Economists were not too concerned about the decline in capital goods imports, which on face value would suggest weaker business investment and is over time associated with recession.

“Recessions are normally marked by sharp contractions in import volumes and, as yet, there is no sign that this is unfolding,” said Conrad DeQuadros, senior economic advisor at Brean Capital in New York.

The real goods trade deficit declined 1.4% to $82.8 billion in December. Real dollar exports of petroleum rose to a record $17.3 billion from $15.0 billion in November.

Real dollar exports of foods, feeds and beverages were the highest since June 2022, while those of automotive vehicles, parts and engines hit a 1-1/2-year low.

“The outlook for trade flows going forward is likely one of moderation given expectations of slower demand and growth going forward, both domestically and abroad,” said Rubeela Farooqi, chief U.S. economist at High Frequency Economics in White Plains, New York.

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Wendy’s, blasted over CEO’s pricing comment, vows no price hikes at busy times

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Wendy's, blasted over CEO's pricing comment, vows no price hikes at busy times
© Reuters. FILE PHOTO: A Wendy?s restaurant displays a “Now Hiring” sign in Tampa, Florida, U.S., June 1, 2021. REUTERS/Octavio Jones/File Photo

By Waylon Cunningham and Deborah Mary Sophia

DALLAS (Reuters) -Wendy’s said on Wednesday it has no plans to raise menu prices at times of peak demand, after the burger chain weathered heavy criticism on social media since its CEO said earlier this month it would start testing “dynamic pricing”.

CEO Kirk Tanner told investors on a call this month that starting as early as 2025, Wendy’s (NASDAQ:) would begin testing features including “dynamic pricing and daypart offerings”. Dynamic pricing refers to surge pricing based on demand, especially during peak hours of the day.

This practice often raises prices at busy times, similar to how Uber (NYSE:) adjusts ride fares.

Tanner’s comment this week sparked an online backlash. U.S. Senator Elizabeth Warren in a post on the social media platform X on Wednesday called it “price gouging plain and simple.”

Wendy’s, in a statement to Reuters, said on Wednesday it “would not raise prices when our customers are visiting us most.”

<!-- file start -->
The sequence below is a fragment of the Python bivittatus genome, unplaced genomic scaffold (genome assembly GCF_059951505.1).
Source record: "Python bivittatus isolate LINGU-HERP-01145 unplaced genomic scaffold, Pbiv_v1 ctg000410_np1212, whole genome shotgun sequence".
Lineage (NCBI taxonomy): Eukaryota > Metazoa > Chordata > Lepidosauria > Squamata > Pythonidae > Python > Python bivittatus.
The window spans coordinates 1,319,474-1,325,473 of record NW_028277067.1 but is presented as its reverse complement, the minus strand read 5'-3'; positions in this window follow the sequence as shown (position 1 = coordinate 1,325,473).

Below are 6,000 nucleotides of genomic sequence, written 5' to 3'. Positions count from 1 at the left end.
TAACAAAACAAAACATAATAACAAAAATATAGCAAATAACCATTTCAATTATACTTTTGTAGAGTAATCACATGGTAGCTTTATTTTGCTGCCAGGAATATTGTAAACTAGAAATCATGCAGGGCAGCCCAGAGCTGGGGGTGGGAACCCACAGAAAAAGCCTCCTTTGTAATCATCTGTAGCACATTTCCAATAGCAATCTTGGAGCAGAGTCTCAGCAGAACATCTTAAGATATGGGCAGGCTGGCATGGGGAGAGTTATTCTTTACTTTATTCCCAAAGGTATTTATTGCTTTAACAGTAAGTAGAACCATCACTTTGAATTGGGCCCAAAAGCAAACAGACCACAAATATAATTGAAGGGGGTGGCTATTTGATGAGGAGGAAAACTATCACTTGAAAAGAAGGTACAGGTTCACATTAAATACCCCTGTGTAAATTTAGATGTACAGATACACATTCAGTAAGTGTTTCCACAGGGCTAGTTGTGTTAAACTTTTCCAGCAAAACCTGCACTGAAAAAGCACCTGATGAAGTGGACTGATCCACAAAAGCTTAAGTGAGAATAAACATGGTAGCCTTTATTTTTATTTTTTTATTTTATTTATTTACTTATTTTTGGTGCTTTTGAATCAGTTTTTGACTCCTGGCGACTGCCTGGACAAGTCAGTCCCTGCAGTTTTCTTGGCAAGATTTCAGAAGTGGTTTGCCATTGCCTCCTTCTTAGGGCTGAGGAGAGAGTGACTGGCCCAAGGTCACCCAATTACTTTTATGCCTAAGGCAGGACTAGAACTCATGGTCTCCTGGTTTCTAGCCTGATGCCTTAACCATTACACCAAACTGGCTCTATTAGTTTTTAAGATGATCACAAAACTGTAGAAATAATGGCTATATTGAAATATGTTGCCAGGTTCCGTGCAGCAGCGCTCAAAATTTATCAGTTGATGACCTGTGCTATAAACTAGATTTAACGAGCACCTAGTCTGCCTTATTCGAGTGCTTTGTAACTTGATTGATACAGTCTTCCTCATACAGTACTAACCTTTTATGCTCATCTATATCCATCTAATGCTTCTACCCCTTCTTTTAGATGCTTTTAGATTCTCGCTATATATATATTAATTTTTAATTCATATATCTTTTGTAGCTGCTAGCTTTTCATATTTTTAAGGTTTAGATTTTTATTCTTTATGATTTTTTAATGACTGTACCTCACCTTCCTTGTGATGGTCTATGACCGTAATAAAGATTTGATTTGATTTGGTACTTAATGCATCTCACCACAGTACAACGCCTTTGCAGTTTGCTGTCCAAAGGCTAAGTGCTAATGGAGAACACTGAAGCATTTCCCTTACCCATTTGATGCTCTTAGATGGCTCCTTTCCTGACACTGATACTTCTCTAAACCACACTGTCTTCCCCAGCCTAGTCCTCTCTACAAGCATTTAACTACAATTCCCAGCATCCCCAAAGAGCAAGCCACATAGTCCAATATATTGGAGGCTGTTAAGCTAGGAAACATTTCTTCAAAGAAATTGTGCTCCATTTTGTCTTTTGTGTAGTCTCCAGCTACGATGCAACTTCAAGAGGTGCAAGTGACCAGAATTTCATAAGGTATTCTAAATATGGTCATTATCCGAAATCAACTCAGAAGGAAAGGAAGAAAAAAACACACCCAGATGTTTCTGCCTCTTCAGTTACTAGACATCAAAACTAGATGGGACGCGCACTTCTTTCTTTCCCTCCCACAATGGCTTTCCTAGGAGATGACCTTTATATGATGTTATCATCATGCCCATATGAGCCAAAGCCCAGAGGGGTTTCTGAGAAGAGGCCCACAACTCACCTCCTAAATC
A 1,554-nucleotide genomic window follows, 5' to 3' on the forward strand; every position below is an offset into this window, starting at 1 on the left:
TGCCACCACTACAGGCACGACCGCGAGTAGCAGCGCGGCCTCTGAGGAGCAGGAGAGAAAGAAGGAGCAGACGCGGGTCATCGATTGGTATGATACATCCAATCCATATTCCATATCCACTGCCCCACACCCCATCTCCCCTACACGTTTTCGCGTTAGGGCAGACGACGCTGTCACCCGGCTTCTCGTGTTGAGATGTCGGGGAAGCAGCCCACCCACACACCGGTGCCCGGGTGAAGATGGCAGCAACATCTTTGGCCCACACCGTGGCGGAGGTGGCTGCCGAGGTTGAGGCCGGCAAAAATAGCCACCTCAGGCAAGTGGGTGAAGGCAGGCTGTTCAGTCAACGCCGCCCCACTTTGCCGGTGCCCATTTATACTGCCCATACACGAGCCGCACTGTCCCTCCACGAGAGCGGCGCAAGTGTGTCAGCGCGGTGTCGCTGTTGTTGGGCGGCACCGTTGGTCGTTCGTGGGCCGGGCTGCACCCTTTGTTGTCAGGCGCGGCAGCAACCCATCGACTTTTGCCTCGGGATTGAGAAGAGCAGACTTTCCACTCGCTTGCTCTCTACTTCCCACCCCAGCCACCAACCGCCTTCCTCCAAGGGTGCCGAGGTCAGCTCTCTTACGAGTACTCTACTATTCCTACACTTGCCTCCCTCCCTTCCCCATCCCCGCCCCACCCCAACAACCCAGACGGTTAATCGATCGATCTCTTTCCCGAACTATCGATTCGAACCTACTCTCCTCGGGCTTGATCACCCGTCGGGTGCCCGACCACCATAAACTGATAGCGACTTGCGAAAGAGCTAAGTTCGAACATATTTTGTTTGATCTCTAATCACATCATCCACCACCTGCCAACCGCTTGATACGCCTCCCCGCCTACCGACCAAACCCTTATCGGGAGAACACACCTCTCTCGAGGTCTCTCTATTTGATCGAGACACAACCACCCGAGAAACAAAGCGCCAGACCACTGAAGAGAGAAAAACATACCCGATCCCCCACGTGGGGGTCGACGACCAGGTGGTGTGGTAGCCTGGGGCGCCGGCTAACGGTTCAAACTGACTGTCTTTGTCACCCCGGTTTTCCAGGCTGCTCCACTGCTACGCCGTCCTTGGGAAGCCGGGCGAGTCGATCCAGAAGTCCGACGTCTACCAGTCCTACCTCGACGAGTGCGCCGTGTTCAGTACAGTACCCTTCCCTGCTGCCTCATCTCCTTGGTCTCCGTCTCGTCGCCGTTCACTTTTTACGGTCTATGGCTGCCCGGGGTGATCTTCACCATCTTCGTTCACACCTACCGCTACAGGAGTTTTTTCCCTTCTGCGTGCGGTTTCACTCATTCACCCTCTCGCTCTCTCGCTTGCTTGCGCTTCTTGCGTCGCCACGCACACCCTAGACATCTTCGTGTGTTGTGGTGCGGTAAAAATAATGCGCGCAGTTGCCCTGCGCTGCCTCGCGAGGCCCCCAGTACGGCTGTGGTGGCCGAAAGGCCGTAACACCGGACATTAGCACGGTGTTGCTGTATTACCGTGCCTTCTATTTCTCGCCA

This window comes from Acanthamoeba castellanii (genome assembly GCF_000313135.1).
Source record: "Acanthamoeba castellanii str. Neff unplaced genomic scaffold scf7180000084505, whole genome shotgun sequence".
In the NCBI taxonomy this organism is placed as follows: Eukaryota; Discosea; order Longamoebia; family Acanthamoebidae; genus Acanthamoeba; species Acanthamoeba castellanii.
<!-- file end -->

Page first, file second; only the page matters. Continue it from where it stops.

Its initiative to add digital menuboards to certain stores would instead allow Wendy’s to offer discounts to customers more easily, “particularly in the slower times of day,” it added.

“We said these menuboards would give us more flexibility to change the display of featured items. This was misconstrued in some media reports as an intent to raise prices when demand is highest … We have no plans to do that,” the company said.

Warren’s post on X, previously Twitter, said Wendy’s plan “means you could pay more for your lunch, even if the cost to Wendy’s stays exactly the same. It’s price gouging plain and simple, and American families have had enough.”

“I guess I won’t be eating at Wendy’s anymore,” one Reddit user said in a post, while others on X called for boycotts.

Analysts and consultants were skeptical of the idea of surge pricing at restaurants.

Wendy’s “dynamic pricing” was a hot topic at a restaurant conference in the Dallas area, with several executives saying customers – already skittish after recent price increases – would likely be scared off by unpredictable prices.

“I don’t see it taking off any time soon,” said Victor Fernandez, a senior analyst at restaurant analytics firm Black Box Intelligence.

Michael Lukianoff, CEO of SignalFlare.ai, who has consulted with restaurants about pricing for years, said that “dynamic pricing” is a great success in other industries such as airlines, but would not work in restaurants.

“Customers will shop elsewhere,” he said.

Wendy’s sales have already slowed. Placer.ai data showed visits to Wendy’s outlets declined in all three months of the fourth quarter of 2023.

Wendy’s shares, which dropped about 14% in 2023, were up 1% on Wednesday. The company also recently issued a profit forecast for this year below Wall Street estimates, hurt by higher commodity and labor costs.